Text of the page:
The total number of state-identified H1N1 flu cases in Maine remained unchanged at seven cases on Monday. Maine’s top public health officer would not comment on an unofficial report of one additional case in southern Maine.
Just one of the seven recognized cases, an adult in York County, has been confirmed by the federal Centers for Disease Control and Prevention, said Dr. Dora Anne Mills, head of the Maine Center for Disease Control and Prevention. The other six must be termed “probable” cases until the federal CDC confirms them, she said, a process that can take several days.
Out of almost 900 H1N1 tests conducted at the state public health lab in the past seven days, four individuals in York County, two in Kennebec County and one in Penobscot County have tested positive. Four of the seven individuals had recently traveled out of state, but none to Mexico, Mills said.
In a recent television interview, a Portland physician said a Scarborough woman is the state’s eighth confirmed case of swine flu, but on Monday Mills would not comment on the statement.
Mills reiterated the need for individuals to take common-sense steps to prevent transmission of the virus. Measures such as covering coughs and sneezes, washing hands often and staying home from school or work if flu symptoms develop — including fever and respiratory problems such as sneezing and coughing — will help limit the spread of the disease, she said.
While symptoms of the illness have been mild in most countries, Mills said, the flu epidemic will continue for the indefinite future and could worsen as it circulates, she said.
“This is a very unique virus and it’s spreading very fast,” she said. “We really don’t know its severity.”
The Kennebunk Elementary School and the Crayon Academy day care in Kennebunk were closed last Thursday after reports that one student at each of the two schools was suspected of having contracted H1N1. The elementary school remains closed and could be closed for a total of 14 days, Mills said, depending on the number of suspected cases in the area and other factors. Federal recommendations changed Friday to allow for a longer school closures.
Crayon Academy reopened Monday after it was learned that the sick student’s symptoms were not due to the H1N1 virus.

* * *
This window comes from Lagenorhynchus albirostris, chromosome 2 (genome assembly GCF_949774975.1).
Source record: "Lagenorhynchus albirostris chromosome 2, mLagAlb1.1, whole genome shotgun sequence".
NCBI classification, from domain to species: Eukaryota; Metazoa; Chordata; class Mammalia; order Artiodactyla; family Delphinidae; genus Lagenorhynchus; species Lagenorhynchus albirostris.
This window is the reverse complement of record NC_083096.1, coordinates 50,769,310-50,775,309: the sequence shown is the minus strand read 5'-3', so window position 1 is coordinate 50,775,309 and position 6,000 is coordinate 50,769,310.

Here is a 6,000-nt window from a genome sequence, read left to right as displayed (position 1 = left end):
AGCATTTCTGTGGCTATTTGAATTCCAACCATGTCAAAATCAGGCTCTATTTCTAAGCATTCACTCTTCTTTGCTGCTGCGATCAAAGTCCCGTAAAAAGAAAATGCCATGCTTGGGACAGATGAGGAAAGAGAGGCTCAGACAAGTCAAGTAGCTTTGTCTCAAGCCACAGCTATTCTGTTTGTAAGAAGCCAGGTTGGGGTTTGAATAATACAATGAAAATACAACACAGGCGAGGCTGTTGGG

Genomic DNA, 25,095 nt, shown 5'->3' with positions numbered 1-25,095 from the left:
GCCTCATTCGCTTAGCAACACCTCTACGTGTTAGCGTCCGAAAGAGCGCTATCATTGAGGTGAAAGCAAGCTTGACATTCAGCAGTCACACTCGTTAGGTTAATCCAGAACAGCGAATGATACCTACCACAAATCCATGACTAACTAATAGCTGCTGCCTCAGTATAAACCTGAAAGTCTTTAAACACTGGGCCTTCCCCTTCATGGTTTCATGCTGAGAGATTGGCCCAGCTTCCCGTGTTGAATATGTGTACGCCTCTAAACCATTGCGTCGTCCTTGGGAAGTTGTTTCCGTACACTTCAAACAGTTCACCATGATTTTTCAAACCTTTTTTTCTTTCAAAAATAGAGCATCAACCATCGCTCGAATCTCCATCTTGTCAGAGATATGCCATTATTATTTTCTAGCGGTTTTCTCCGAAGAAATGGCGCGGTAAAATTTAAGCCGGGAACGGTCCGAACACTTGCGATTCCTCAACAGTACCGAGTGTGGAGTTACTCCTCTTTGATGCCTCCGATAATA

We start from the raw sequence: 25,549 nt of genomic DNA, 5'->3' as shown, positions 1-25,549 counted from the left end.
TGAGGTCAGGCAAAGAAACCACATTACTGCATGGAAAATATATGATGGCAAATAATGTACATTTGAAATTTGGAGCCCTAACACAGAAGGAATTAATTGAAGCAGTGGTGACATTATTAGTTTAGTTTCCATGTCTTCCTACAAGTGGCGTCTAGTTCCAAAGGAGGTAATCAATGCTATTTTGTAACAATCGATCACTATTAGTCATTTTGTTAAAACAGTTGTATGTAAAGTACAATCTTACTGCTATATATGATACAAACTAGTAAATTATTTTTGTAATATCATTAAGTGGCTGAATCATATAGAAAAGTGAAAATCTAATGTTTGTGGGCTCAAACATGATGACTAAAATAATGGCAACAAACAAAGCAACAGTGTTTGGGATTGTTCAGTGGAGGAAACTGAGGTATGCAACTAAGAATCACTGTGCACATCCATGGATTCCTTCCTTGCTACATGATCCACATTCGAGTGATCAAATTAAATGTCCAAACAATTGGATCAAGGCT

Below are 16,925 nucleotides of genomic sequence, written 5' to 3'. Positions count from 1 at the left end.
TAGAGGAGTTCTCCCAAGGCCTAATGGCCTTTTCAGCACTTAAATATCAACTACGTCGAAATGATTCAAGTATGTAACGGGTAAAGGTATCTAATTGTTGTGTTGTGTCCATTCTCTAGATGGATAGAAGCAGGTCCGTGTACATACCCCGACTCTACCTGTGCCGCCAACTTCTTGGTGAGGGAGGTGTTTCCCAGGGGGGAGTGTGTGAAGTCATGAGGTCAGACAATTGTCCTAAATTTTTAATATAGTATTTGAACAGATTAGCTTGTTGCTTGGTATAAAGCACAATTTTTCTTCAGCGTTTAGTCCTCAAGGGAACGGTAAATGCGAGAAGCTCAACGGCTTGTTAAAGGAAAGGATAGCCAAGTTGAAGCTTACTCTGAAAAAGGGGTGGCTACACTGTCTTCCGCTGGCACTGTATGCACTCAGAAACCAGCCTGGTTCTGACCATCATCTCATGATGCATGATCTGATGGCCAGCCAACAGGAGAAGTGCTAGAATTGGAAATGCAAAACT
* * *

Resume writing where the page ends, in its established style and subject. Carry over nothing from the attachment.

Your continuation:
The state is following public health protocols in reporting only the counties or regions where individual H1N1 cases are located, except where schools or other institutions are affected, Mills said. The policy protects the privacy of affected individuals and also safeguards against complacency, she said.
“Just because someone in Town A has swine flu, doesn’t mean that other towns nearby don’t have the H1N1 virus,” she said. Other than closing schools when a case is detected in a student or staff member, Mills said other community measures may be recommended such as discouraging attendance at sporting events and other social gatherings.
In response to recent reports of the H1N1 virus in pigs at a farm in the Canadian province of Alberta, Mills said Maine agriculture officials are working with livestock raisers to prevent infection among pigs and birds. The virus’s ability to infect pigs, birds and humans is one reason for the high level of concern among public health officials, she said.
Some 550,000 courses of anti-viral medications are being distributed to Maine hospitals. Anti-viral medications do not cure or prevent viral diseases but can help ease symptoms and shorten the duration of the illness. The anti-virals — some purchased with federal economic stimulus funds and others provided from a national stockpile — will be reserved for the sickest individuals and those most at risk for developing life-threatening complications such as pneumonia, Mills said.